Data consumer 1 630 requests a change to node A, and a notification is sent to data consumer 2 640 after the XML data store 620 receives a request for a change of node A. In response, data consumer 2 requests a secondary change to Node C, which is queued by the data store for later execution. Data consumer 1 then requests a change to node B, which is waited because the change to node A has not yet completed. Data consumer 2 accepts the change to node A, and in response, the data store executes a secondary change to waited C. Data consumer 1 may receive a notification of the change to Node C and respond to the change. In this example, data consumer 1 accepts the change. The data store then made a secondary change to the waited B, which was requested by data consumer 1. Data consumer 2 receives a notification from the data store about the change in B, to which it may respond. Data consumer 2 accepts the change and the changes are committed to the data store.

In this case, data consumer 2 first responds to a change to A such that the next two lines of code trigger two unique changes.

Figure 112008016871454-pct00004

The second rule relates to the fact that the secondary effects of the change are waiting as they are requested, and therefore, a number of changes may be waited before the secondary effects of the first change occur.

7 shows a process that includes a number of minor changes. The following example illustrates the following changes. When data consumer 1 730 receives a notification that node A has changed, assume that data consumer 1 730 wants to make minor changes to nodes B and C. Data consumer 2 740 attempts to make minor changes to Nodes D, E, and F in response to the notification about the change to Node B.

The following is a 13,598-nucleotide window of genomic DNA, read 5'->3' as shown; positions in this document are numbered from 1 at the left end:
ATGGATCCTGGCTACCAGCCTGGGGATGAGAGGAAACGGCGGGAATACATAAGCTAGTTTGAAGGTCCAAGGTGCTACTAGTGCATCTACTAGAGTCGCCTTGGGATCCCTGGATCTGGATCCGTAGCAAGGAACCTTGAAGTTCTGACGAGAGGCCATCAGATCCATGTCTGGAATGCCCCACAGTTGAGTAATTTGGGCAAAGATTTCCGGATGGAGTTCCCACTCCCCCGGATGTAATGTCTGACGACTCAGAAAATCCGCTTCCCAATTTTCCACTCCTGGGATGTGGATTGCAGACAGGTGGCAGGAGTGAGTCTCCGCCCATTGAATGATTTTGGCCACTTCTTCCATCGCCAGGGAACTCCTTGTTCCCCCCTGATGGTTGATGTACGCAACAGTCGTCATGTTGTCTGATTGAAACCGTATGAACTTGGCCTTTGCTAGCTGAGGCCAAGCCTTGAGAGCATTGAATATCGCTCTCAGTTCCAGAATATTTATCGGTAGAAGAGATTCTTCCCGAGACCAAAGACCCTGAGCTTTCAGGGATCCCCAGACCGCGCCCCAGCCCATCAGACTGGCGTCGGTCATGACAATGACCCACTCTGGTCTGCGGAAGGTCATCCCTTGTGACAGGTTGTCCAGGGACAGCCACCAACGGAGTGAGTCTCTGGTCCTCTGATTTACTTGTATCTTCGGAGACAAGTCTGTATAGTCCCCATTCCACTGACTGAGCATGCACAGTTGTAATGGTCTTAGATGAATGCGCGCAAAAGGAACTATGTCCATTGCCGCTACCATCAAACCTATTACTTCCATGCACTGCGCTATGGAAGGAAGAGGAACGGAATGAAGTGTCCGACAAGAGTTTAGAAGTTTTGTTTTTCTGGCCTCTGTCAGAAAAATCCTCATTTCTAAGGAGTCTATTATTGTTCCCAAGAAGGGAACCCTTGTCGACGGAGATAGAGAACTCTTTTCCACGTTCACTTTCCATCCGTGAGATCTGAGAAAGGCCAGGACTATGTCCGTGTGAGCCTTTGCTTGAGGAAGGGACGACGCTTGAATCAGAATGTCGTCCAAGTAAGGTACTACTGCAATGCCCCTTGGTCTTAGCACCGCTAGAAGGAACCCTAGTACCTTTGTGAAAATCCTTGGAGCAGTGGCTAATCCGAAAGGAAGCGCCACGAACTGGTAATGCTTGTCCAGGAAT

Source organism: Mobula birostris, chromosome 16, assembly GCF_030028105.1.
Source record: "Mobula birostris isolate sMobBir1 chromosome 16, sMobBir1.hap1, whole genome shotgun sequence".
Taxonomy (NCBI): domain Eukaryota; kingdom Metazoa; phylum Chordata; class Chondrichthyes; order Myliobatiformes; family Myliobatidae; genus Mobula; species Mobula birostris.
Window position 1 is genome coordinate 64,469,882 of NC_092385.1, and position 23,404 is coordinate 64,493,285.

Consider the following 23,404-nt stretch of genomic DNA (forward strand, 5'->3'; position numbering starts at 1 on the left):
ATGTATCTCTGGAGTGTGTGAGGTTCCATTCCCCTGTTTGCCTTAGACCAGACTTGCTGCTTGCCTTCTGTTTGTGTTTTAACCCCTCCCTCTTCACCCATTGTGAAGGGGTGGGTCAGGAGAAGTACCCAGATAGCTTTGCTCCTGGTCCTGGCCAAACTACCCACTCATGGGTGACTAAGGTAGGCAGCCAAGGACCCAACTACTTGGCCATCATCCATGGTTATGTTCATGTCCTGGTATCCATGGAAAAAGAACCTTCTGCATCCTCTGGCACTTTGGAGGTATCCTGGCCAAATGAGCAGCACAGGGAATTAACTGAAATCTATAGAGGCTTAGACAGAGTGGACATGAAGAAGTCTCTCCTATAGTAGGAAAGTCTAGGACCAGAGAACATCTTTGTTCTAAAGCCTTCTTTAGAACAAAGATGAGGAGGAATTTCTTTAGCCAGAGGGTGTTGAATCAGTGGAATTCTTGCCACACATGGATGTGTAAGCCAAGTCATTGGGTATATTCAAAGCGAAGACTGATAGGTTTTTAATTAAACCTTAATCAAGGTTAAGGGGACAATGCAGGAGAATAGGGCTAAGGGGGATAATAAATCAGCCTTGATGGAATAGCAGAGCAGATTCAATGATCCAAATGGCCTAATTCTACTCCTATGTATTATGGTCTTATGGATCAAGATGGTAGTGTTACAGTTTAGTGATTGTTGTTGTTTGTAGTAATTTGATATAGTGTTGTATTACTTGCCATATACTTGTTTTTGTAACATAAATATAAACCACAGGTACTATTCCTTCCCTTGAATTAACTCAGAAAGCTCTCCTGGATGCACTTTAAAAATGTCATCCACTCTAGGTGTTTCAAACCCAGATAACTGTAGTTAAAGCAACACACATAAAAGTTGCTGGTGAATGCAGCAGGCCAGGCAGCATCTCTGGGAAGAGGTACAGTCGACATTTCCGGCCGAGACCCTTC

Referring to FIG. 7, it can be seen that before the secondary effects on the change of node B are executed, data consumer 1 causes all of the secondary changes as a result of the notification about the change to node A. FIG. Therefore, changes to node C occur prior to changes to nodes D, E, and F.

8 illustrates a process showing that secondary effects of a caller are last executed. In this case, it can be seen that the side effects caused by the data consumer 1 itself will occur after all other clients have noticed the change and have the opportunity to generate their own side effects. This means that the XML data store notifies each client of the change before it returns a success condition to the caller and allows the caller to provide an event that will cause side effects (each client must accept or reject the change). To ensure that you have the opportunity). You can foresee that the data consumer requesting the change must be final to hear whether the change is accepted or rejected by all clients of the XML data store. In addition, this helps to ensure that the change of the caller, which is generally the desired result, is obtained, although the two changes are in conflict and are not structural.

The above specification, examples and data provide a complete description of the manufacture and use of the composition of the invention.

Claims (20)

  1. A computer readable medium having computer executable instructions associated with a computer generated document and for synchronizing data shared between data consumers, the computer executable instructions comprising:
    Storing elements represented in Extensible Markup Language (XML) associated with a document in a data store, wherein the data store is maintained separately from a presentation store representing a presentation view of the document. Edited by one or more data consuming applications, wherein a same piece of data in the data store is editable simultaneously by a plurality of data consumers;
    Initiating a change to an XML element by the first data consumer;